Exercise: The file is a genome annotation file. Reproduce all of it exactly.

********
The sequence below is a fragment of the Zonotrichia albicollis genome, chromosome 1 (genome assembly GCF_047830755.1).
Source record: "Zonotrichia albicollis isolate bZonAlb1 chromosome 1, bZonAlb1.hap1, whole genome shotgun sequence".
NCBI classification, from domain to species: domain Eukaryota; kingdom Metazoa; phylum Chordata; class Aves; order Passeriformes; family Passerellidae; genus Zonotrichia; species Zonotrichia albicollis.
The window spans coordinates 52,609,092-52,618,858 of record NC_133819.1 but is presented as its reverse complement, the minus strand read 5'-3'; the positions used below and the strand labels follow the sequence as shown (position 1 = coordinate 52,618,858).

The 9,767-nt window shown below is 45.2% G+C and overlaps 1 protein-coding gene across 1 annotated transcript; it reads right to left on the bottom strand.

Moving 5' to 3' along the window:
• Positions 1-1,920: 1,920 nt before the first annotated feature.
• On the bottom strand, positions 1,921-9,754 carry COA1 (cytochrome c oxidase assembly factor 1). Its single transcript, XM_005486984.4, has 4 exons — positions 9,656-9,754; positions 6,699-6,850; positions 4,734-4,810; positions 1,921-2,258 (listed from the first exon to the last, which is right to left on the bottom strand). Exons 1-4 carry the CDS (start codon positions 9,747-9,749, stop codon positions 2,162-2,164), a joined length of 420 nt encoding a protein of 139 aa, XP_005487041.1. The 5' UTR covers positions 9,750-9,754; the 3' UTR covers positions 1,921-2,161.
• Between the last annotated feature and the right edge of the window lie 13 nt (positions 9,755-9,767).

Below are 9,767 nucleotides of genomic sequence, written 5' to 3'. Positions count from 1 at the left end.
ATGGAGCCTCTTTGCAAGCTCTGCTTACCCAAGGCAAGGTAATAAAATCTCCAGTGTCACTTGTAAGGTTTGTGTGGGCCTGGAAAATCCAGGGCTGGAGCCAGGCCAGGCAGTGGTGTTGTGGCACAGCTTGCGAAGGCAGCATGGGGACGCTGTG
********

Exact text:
The sequence below is a fragment of the Zonotrichia albicollis genome, chromosome 1 (genome assembly GCF_047830755.1).
Source record: "Zonotrichia albicollis isolate bZonAlb1 chromosome 1, bZonAlb1.hap1, whole genome shotgun sequence".
NCBI classification, from domain to species: domain Eukaryota; kingdom Metazoa; phylum Chordata; class Aves; order Passeriformes; family Passerellidae; genus Zonotrichia; species Zonotrichia albicollis.
The window spans coordinates 52,609,092-52,618,858 of record NC_133819.1 but is presented as its reverse complement, the minus strand read 5'-3'; the positions used below and the strand labels follow the sequence as shown (position 1 = coordinate 52,618,858).

The 9,767-nt window shown below is 45.2% G+C and overlaps 1 protein-coding gene across 1 annotated transcript; it reads right to left on the bottom strand.

Moving 5' to 3' along the window:
• Positions 1-1,920: 1,920 nt before the first annotated feature.
• On the bottom strand, positions 1,921-9,754 carry COA1 (cytochrome c oxidase assembly factor 1). Its single transcript, XM_005486984.4, has 4 exons — positions 9,656-9,754; positions 6,699-6,850; positions 4,734-4,810; positions 1,921-2,258 (listed from the first exon to the last, which is right to left on the bottom strand). Exons 1-4 carry the CDS (start codon positions 9,747-9,749, stop codon positions 2,162-2,164), a joined length of 420 nt encoding a protein of 139 aa, XP_005487041.1. The 5' UTR covers positions 9,750-9,754; the 3' UTR covers positions 1,921-2,161.
• Between the last annotated feature and the right edge of the window lie 13 nt (positions 9,755-9,767).

Below are 9,767 nucleotides of genomic sequence, written 5' to 3'. Positions count from 1 at the left end.
ATGGAGCCTCTTTGCAAGCTCTGCTTACCCAAGGCAAGGTAATAAAATCTCCAGTGTCACTTGTAAGGTTTGTGTGGGCCTGGAAAATCCAGGGCTGGAGCCAGGCCAGGCAGTGGTGTTGTGGCACAGCTTGCGAAGGCAGCATGGGGACGCTGTG